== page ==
Arts in the Classroom

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    Be sensitive that the teacher is working towards required educational goals. Allow the teacher to see you as a valuable educational resource.


    • Be a room parent
    • Include arts activities at classroom parties
    • Provide musical accompaniment for programs and activities
    • Build and/or paint sets for performances
    • Create costumes
    • Record class productions
    • Gather art supplies
    • Create displays of student artwork
    • Assist with an arts project, play, dance, etc.
    • Chaperone trips to arts exhibits or performances
    • Organize a school arts team of teachers and parents to plan events and connect curriculum
    • Join your PTA/PTO and serve on the school community council to give voice to the arts


    • Survey other parents for talents they are willing to share and keep your teacher informed about arts events in the community.
    • Get involved with the following programs:
      • PTA
      • Band
      • Orchestra
      • Dance
      • Visual Arts
      • Theatre
      • Choir
      • Arts Clubs


    • Participate in Utah PTA Reflections
    • Host an arts night, Christmas concert, musical play or program, Shakespeare festival, or after school program
    • Become involved in the arts programs currently in place at your school. Be a booster parent for the choir, band, drama club, etc.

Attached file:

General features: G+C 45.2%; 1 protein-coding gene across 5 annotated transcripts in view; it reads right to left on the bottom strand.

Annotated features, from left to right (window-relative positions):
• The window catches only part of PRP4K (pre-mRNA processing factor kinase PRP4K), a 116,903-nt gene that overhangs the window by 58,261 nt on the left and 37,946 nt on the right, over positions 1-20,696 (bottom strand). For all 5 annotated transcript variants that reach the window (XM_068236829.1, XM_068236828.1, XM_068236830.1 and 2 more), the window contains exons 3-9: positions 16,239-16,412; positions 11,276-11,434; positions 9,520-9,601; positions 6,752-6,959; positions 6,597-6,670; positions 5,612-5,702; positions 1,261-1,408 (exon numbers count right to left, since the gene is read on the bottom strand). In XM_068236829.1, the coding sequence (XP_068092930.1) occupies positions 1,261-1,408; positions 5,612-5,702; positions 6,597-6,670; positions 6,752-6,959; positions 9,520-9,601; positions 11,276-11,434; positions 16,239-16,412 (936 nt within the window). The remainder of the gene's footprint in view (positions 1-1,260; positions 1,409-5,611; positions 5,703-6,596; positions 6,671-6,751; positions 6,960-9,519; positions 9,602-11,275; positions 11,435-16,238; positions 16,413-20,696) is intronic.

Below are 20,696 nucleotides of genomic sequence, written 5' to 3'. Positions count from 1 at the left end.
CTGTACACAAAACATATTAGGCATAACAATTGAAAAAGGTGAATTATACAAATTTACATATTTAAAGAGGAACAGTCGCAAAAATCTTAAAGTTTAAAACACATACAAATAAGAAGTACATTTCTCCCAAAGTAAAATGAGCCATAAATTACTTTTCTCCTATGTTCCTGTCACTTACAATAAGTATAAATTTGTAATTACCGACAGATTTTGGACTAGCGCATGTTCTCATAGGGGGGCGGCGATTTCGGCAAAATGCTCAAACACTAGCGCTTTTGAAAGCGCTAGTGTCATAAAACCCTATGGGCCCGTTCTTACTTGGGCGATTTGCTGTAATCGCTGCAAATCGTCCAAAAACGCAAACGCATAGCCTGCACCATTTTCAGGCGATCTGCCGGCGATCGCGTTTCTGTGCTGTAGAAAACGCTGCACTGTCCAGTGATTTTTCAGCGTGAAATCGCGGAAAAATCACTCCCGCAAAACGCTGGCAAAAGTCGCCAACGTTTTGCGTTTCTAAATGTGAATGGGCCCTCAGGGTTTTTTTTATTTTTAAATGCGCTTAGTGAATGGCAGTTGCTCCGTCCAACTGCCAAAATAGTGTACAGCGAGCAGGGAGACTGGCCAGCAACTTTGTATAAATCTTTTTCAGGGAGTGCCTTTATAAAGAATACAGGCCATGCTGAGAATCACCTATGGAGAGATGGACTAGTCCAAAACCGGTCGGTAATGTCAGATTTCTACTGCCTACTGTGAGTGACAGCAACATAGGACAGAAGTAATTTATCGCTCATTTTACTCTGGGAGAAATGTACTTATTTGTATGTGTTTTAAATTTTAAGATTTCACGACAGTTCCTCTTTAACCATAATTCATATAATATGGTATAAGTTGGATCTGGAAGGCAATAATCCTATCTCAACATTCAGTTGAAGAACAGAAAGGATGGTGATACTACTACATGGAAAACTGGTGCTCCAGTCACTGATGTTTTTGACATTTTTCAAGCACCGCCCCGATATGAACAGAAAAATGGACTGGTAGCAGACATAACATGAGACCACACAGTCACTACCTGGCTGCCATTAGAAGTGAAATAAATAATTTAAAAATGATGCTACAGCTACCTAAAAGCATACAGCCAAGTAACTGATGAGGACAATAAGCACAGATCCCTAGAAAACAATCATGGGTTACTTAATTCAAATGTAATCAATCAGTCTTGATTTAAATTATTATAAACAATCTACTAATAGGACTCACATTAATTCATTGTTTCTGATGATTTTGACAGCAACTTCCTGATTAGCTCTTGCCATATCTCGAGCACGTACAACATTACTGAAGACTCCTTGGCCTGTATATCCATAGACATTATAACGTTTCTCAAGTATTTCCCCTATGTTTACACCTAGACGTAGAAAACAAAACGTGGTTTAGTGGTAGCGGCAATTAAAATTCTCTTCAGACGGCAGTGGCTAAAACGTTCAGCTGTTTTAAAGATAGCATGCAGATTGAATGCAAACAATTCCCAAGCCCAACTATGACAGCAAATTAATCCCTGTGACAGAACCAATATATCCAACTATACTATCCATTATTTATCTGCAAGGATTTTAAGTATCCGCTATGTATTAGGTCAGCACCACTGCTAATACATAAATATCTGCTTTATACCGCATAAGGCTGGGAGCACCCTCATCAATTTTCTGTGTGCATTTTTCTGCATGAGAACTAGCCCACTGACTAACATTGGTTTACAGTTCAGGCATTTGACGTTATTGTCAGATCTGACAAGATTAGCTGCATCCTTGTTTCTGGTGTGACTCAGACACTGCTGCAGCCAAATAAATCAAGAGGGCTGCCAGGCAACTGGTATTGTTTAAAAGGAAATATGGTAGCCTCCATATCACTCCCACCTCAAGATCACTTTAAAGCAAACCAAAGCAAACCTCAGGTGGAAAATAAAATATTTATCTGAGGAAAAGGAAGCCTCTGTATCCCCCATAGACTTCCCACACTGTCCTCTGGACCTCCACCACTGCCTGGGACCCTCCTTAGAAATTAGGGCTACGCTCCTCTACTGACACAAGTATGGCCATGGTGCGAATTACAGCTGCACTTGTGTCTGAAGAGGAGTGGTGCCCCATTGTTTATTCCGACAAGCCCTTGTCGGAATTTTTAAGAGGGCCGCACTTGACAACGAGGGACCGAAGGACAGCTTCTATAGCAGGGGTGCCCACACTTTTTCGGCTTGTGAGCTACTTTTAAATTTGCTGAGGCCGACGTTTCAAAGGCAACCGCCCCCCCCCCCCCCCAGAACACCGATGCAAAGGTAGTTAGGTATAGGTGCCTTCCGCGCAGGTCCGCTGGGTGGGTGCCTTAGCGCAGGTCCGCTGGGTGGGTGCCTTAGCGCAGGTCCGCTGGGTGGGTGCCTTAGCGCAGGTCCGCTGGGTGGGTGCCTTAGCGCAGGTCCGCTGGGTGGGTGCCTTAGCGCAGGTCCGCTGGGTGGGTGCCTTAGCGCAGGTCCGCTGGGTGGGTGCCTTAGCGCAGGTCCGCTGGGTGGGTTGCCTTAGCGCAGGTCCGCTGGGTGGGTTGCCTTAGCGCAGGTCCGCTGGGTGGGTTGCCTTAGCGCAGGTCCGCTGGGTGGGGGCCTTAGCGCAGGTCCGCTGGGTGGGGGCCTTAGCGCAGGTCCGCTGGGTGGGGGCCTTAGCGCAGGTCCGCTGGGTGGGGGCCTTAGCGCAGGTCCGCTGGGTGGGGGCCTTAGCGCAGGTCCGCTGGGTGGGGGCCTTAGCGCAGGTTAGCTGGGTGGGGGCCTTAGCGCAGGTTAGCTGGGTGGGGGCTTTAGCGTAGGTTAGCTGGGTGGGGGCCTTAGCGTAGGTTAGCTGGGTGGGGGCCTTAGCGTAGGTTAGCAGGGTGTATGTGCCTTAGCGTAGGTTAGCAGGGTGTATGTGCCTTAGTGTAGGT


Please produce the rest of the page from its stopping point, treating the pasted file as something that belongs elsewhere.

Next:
• Join your local PTA/PTO or serve on the school community council
    • Be informed when Professional Outreach Program to Schools (POPS) groups will be coming to your district and help facilitate school participation in performances, lectures, demonstrations, and professional development.
    • Let your school and principal know about professional development opportunities and arts opportunities in your community
    • Stay up to date with school board meeting agendas and attend school board meetings when possible
    • Become a candidate for your local school board or support a candidate in favor of arts inclusion in schools
    • Write a grant for an artist-in-residence or arts education project in your school
    • If your school district has an arts committee, identify someone from the school to consistently attend district committee meetings
    • Form an arts team of parents, teachers, and administrators to coordinate school arts activities and events


    "I do not want art for a few any more than education for a few, or freedom for a few."

    - William Morris

    Arts in Schools

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    "The arts provide a more comprehensive and insightful education because they invite students to explore the emotional, intuitive, and irrational aspects of life that science is hard pressed to explain."

    - Charles Fowler





    The most important thing you can do is build a positive relationship with the principal and understand the current vision. Show the principal you are interested in the overall balanced education of the students by volunteering for and showing interest in areas in addition to the arts. Assure the principal that the goal of arts education is not to make every child a concert violinist, but to offer every child opportunities to explore the arts.


    The arts are designated as an academic core curriculum by the Utah State Board of Education and by the US Department of Education via the Elementary and Secondary Education Act.

    The New Utah Core Standards are amenable to arts integration. The Utah State Board of Education supports the Utah Core Curriculum in dance, music, drama, and visual arts for grades K-6.